Studio Chizu with Madhouse Studio
Written & Directed by Mamoru Hosoda/Produced by Yuichiro Saito, Takuya Ito, & Takashi Watanabe/Screenplay by Satoko Okudera & Mamoru Hosoda/Music by Takagi Masakatsu
One day in college, Hana notices a scruffy young man sitting in her class, listening quietly without taking notes or even having a textbook. She follows him several times when she sees him around the school, and eventually they fall in love–only for her to discover that he is the last of a line of men who transform into wolves (but not in a creepy werewolf sort of way). If anything, Hana falls more deeply for this quiet, hardworking young man, and together they have two adorable children, Yuki and Ame, who share their father’s wolflike tendencies . . . including the ability to transform. When their father dies shortly after Ame is born, Hana is left to raise the two on her own–with no idea how, but with a heart to love them and a will to do what she can for their benefit.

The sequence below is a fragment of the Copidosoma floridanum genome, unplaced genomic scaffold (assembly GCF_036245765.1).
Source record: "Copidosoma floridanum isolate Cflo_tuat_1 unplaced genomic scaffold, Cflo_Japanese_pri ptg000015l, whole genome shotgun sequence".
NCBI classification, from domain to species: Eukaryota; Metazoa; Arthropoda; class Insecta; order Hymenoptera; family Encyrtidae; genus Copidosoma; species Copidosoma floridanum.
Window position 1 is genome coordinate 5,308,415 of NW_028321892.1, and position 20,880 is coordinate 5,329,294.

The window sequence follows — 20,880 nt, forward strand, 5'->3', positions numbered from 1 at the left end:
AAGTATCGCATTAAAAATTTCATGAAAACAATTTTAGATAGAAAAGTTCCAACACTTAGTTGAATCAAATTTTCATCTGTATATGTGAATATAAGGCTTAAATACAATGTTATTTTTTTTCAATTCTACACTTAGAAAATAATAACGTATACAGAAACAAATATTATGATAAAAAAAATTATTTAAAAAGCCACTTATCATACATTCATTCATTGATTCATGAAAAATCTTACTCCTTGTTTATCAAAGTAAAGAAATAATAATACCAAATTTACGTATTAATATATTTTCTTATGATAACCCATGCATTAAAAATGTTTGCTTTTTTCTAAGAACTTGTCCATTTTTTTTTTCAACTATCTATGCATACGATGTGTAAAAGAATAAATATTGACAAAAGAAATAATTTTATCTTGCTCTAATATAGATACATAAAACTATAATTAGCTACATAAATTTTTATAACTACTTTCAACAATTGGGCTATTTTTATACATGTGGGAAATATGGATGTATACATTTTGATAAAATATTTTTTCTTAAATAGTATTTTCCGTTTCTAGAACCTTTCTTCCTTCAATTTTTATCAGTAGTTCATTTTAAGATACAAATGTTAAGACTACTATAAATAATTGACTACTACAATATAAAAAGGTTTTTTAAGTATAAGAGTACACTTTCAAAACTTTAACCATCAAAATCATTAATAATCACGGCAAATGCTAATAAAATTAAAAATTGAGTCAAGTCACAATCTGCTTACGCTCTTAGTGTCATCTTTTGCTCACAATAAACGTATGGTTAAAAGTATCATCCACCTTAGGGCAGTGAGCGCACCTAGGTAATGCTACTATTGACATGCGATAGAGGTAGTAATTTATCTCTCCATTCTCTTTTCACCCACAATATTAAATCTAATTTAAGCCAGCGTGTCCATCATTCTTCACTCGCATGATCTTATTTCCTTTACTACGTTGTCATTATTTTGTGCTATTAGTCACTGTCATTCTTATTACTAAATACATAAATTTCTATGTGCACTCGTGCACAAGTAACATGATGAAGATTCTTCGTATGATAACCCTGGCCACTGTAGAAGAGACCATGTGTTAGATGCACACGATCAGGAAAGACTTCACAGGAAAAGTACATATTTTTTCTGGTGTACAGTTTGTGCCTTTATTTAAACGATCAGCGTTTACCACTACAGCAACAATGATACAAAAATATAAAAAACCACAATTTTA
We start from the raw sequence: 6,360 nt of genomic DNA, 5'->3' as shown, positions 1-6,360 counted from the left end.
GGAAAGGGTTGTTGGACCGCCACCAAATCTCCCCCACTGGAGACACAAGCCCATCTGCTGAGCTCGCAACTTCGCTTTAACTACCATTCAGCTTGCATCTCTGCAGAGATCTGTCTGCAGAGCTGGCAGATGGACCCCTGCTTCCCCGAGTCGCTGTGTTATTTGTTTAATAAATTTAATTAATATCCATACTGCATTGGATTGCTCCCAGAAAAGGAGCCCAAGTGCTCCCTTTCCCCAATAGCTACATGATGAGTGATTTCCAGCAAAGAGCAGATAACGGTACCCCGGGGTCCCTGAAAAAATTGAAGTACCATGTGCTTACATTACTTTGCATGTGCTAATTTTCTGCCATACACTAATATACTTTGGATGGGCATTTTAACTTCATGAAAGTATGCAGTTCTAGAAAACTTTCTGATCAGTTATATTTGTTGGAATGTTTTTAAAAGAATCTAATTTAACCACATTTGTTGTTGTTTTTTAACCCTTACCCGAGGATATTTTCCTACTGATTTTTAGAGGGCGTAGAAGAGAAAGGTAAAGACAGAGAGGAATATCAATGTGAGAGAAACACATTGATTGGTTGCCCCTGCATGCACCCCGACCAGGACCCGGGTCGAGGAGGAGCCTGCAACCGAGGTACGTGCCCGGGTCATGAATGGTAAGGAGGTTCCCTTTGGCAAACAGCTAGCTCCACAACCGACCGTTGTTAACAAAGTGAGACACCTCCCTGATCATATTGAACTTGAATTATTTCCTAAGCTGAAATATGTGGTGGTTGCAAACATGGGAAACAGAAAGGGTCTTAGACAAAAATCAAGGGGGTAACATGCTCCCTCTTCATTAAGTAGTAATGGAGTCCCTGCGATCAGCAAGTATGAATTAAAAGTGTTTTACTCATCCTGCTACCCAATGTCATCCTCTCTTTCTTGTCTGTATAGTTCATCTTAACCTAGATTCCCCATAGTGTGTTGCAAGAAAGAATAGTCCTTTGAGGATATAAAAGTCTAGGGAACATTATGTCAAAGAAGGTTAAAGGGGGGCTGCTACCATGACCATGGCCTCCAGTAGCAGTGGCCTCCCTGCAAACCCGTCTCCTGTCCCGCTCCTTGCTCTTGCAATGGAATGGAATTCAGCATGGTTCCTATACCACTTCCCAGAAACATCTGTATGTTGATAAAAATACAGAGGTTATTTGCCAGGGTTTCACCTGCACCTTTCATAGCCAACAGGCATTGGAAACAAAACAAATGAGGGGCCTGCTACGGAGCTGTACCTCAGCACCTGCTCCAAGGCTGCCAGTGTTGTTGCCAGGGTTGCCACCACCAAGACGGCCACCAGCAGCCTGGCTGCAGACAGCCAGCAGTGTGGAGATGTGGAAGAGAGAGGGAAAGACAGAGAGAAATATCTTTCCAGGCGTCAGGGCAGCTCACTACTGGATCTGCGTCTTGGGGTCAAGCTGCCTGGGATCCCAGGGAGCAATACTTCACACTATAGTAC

Wolf Children is an absolutely beautiful, poignant movie about the struggles of being a single mom. I love that it shows the sorts of challenges that any single parent would face, yet brings in the issue of even letting her children decide whether to live as humans or as wolves. Which really illustrates something all parents face: letting their children decide who they are and what they want to do with their lives. In addition to being extremely touching and illuminating in those regards, this movie is also just a lovely story of family, romance, determination, and love. Very sweet. The characters are excellent. Oh, and the art . . . the flowers in the opening scene look nearly photographic, and the art throughout is simply gorgeous. All around, I would highly recommend Wolf Children, although I think it’s better for a slightly older audience both because of some of the visuals and for the intensity of emotion at some points.